There is nothing like a piping hot cup of coffee on a cold day. For lovers of this flavorful, complex beverage, a little cup makes the world go ‘round. Freshly brewed grounds kickstart mornings, stop a midafternoon energy dip dead in its tracks, and basically make any day complete. Likewise, at Summer Moon Wood-Fired Coffee, coffee is a way of life. “My father-in-law and my brother-in-law really started the whole thing. They built the roaster from scratch from the ground up,” said Justin Terry, one of Summer Moon’s owners.
He described the man behind the machine, his father-in-law, Bruce Karnes, as a smart guy and an inventor. “He wanted to roast his own coffee. He’s always loved cooking over wood, and he thought that would be interesting to see. Can you roast coffee over a wood fire? He did some experiments, and it worked pretty good,” Terry said.
And so it began. In 2002, they opened a café that eventually turned into the roaster. The original roaster was run by hand, using zero gas or electricity. It took three people to roast every batch: usually Terry, his father-in-law, and brother-in-law Dustin Karnes. They each took four-minute turns, switching off, so no one would get too exhausted. Then they tried turning the wheels by peddling a stationary bike, as shown in an episode of the Cooking Channel’s Man, Fire, Food. The roaster is kept around 400 to 500 degrees, but even with the doors open and fans going, it gets hot. “It’s the real deal. You have to get your mind right before you get in there and do it,” Terry said.
Summer Moon only uses Texas post oak wood. After experimenting in the past with other local woods, they believe post oak to be the best for coffee roasting. According to Terry, it is a sweet, hardwood that burns to the perfect temperature, and while it does not add flavor to the coffee, it helps the coffee’s own flavors burst through.
Starting with 34 pounds of beans, each batch takes about 23 minutes from beginning to end. The beans, green and obviously unroasted in the beginning, lose approximately 20 percent of their weight during the roasting process.
Some things have changed over the years due to expansion and the sheer volume of coffee produced. The company now has two roasters running five days a week. The bike is not peddled or wheeled by hand anymore, but they stay true to the original concept. The beans are roasted in the same way but with the assistance of a motor, and they still use local post oak wood and 100 percent organic beans. Not to worry: the taste remains the same with an equal amount of attention to detail and quality. “Gas and electric roasters, in our opinion, can tend to impart some bitterness, and our process doesn’t. It’s never bitter,” Terry said.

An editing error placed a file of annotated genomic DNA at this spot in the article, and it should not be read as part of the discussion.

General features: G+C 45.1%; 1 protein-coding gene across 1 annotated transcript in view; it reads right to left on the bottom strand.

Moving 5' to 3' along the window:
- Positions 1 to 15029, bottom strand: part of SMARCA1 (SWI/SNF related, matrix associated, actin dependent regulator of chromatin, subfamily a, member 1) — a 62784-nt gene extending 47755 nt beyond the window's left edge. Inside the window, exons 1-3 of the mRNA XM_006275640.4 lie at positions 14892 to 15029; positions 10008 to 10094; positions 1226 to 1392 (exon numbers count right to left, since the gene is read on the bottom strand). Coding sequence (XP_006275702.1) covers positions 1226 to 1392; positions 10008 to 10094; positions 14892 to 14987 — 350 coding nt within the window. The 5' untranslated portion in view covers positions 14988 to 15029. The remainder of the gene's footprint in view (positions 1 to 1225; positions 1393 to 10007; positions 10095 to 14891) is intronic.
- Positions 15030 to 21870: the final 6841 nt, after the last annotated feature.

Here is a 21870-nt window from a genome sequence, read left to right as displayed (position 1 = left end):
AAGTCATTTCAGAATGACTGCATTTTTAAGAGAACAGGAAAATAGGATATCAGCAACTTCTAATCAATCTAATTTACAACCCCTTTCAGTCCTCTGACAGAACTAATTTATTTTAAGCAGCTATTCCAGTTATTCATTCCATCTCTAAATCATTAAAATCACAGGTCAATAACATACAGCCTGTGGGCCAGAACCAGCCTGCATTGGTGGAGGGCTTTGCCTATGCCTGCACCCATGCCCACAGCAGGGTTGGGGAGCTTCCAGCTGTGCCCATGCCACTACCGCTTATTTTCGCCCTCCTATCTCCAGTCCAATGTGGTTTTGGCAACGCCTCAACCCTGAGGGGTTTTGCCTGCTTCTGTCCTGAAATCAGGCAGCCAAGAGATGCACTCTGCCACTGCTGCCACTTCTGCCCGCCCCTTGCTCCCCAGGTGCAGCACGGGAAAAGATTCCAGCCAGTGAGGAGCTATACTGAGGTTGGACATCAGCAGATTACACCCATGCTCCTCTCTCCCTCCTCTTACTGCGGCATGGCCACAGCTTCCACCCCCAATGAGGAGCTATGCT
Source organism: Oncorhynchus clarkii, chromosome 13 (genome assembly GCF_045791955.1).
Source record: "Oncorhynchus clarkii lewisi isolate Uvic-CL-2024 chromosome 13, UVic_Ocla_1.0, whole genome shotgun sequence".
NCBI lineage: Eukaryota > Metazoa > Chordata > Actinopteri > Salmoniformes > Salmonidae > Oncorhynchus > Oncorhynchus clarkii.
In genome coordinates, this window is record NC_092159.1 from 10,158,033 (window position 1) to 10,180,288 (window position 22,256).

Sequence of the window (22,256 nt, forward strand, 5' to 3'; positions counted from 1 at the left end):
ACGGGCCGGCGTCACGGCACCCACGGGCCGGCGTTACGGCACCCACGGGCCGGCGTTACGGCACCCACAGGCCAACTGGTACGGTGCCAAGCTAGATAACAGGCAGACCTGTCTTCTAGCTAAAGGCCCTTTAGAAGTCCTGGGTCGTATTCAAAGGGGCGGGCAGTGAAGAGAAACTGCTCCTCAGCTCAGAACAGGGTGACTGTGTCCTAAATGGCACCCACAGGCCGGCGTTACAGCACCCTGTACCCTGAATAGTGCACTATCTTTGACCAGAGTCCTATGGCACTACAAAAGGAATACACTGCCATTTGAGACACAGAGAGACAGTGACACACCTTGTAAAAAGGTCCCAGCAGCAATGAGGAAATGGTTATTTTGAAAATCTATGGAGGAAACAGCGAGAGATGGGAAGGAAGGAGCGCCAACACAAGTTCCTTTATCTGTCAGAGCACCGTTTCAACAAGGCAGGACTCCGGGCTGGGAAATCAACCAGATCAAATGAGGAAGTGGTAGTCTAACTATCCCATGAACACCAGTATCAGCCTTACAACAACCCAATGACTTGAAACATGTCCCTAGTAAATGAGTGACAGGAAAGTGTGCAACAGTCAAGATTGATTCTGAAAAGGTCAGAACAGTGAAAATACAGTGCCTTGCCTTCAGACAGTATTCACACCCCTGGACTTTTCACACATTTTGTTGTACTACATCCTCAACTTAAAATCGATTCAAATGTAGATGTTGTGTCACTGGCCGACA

Summer Moon offers over a dozen types of beans, each with its own unique flavor, painstakingly created with beautiful attention to detail. The possibilities are almost endless with beans from Nicaragua, Mexico, Peru, Columbia, Ethiopia, and places in between. They even serve their own special creamer concoction called Moon Milk that contains a secret ingredient Terry was understandably unwilling to share. They offer cappuccinos, espresso, americanos, teas, and lattes that are anything but basic.
“We have about ten single origins at any given time. We have a couple [of] blends that are a standard that we always do. Velvet Blaze is the house blend, which is a medium-full-bodied roast. It has seven different origins blended in,” Terry said.
His favorite? Like a true coffee lover, he cannot narrow it down to just one. “The Velvet Blaze is always excellent, and that’s why we brew it every day. And I always have an espresso. My favorite single-origin is an Ethiopian. So flavorful,” he said.
The company and family are making sure they are spreading their love of coffee with the world by expanding across the Lone Star State and providing online ordering. There are currently over a dozen coffee shops from Austin to San Antonio to Dallas-Fort Worth, and they have no plans to cease expansion.
“We’re definitely planning on still expanding. We just opened our shop in West Austin a couple [of] weeks ago. From San Marcos up to central Austin and out to west Austin. We’re really just kind of getting settled in with these,” he said. “We may open a couple more in the Austin area, but we’re looking to jump to another market.”
The not-so-bad “bad” news? To taste Summer Moon’s wood-fired goodness, guests must either order bagged coffee online or go to one of the coffee houses. Their product is not sold in stores. While Terry said to never say never, they currently have no plan to sell in local stores any time soon. They want to see smiling faces and share their love of coffee in person. So seek out a Summer Moon nearby and pre-order online. Order times are set every fifteen minutes, so those on the go do not have to wait.
Summer Moon Wood-Fired Coffee started out as an experiment. Like anything worth working for, it has changed and adapted over the years, but a few things remain constant and never too far out of sight: Family first. Then coffee. And the love of those two things created an environment for this family to work alongside one another day in and day out, sharing with others their love of the complex beverage.
You need not be a connoisseur to enjoy a hand-crafted brew. Sure, you can have a regular cup of joe or, heaven forbid, an instant coffee. It will do the trick. But java lovers know that when they visit Summer Moon or brew the beans at home, they are getting a quality cup of coffee because it is made by people who love coffee. Life is too short to settle for anything less than the perfect cup of coffee.